Here, then, may I refer to some of my “finds” in this diary that help me in my objective. The Sunday after Mr. Davies had conducted service in the house of the Tranby people in Fremantle, we have this record: “Mr. Sharp, Church Minister, preached in our House.” Who was he— whence came he to W.A.? I have not been able to find any record of him save the solitary fact that the Rev. J. Sharp baptised a child in Fremantle early in 1830, this being recorded in the Church Registers. Hardey not only tells us of his preaching but enables us to trace him; for although at present we know not whence he came, this entry tells us whither he went: “17th March. Mr. Sharp has sailed this day in the Gilmore for Sydney. Thos. Peel, with 180 settlers, came in the Gilmore; they landed on 15th December, 1829. Did Sharp come with them? His departure in the Gilmore after the Peel bubble had burst, suggests that he had come by that boat. Was he Chaplain for the embryo Colony whose capital city, “Peel Town,” was strangled at

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birth? Unfortunately Mr. Bray, of the Chief Secretary’s Department (which serves in some respect as our Archives), laments the fact that the records of the Gilmore are missing. But I am not without hope that some trace of this clerical star that flashes across the sky of West Australia’s early dawn, will be picked up, and if it proves to be a fact that Peel provided a Chaplain for his company, then one thing will be recorded to his credit, to balance the many things that are told against him.

Another most valuable discovery consists of two words in a brief entry on 9th July, 1830: “The Governor, the Archdeacon, Mr. Peel, Mr. Coles, and others have been to see us this day.” At present we know next to nothing of the Rev. J. Sharp; but fortunately a good deal is known of “the Archdeacon” here referred to, and this entry clinches the matter as to the length of his stay in W.A. He came in H.M.S. Success, which left Sydney in May, 1829, and we may presume that by about July, 1829, she reached our coast. The vessel stranded on Success Bank, and the damage sustained caused a stay of twelve months, before she could resume her voyage to England. The Archdeacon was the Ven. Thomas Hobbes Scott, who had come out to Australia in 1825 as first Archdeacon of the whole continent.

His diocesan was the Bishop of Calcutta, but the supervision was so nominal that there is no single record of the Bishop of Calcutta ever having performed an official act in respect of Australia.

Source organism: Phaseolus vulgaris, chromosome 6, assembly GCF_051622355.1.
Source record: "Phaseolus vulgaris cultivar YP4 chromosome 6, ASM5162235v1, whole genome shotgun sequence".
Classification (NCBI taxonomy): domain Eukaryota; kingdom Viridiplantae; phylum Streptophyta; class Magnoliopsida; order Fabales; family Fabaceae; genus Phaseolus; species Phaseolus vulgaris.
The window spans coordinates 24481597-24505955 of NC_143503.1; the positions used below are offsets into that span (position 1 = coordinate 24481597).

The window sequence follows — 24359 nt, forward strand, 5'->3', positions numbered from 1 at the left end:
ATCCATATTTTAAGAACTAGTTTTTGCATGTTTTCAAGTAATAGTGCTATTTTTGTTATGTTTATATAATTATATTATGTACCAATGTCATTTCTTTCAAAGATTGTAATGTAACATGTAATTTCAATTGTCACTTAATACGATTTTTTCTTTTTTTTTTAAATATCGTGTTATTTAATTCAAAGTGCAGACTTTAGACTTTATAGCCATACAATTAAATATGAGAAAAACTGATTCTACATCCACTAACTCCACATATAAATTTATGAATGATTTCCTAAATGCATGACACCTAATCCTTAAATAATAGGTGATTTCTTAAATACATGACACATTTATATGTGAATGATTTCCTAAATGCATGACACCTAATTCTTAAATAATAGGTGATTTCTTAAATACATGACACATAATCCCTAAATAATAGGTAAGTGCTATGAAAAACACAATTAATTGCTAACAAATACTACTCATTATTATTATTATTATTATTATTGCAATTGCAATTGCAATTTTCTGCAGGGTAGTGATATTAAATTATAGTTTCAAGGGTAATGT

He had a troublous stay of four years in Sydney, and after many trials, through which, however, the Church steadily made progress, he left a sadder, and no doubt a wiser man for his unique experiences. Coming here literally by accident, and compelled to stay here, much against his will, there fell to him the unexpected honour of being the real founder of the Church of England in this great State, and the first Minister of the Gospel to set foot on our shores. Popular opinion gives these distinctions to the Rev. J. B. Wittenoom. Both Dr. Battye’s and Kimberley’s histories specifically refer to Mr. Wittenoom as ‘the actual builder of the first church in Perth, and it is assumed that he arrived in 1829—a natural inference from the fact that on 5th September, 1829, the second block in Perth was allotted to him. The first block Capt. Irwin secured for himself, and the second block also—but for the Church, and had it

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put in the name of Wittenoom, whom he knew to be on his way out, and who, that very morning was sailing away from Funchal Roads, Madeira, in the good ship Wanstead, with his brother cleric Davies, and Miss Jane Roberts, keeping careful record of their travels.

Irwin himself leaves beyond doubt the fact that Scott was the prime mover in building the first Church, and speaks of his services “for several months prior to the arrival of Mr. Wittenoom.”

Now we have this entry in July, 1830, several months after the arrival of Mr. Wittenoom, which proves that the Archdeacon's stay here lasted about twelve months, and one is not surprised to read in Stirling’s despatches grateful reference to his help, not merely in procuring the erection of what Stirling calls a decent church, but for the benefit of his experience in educational matters and in all things ncidental to pioneering.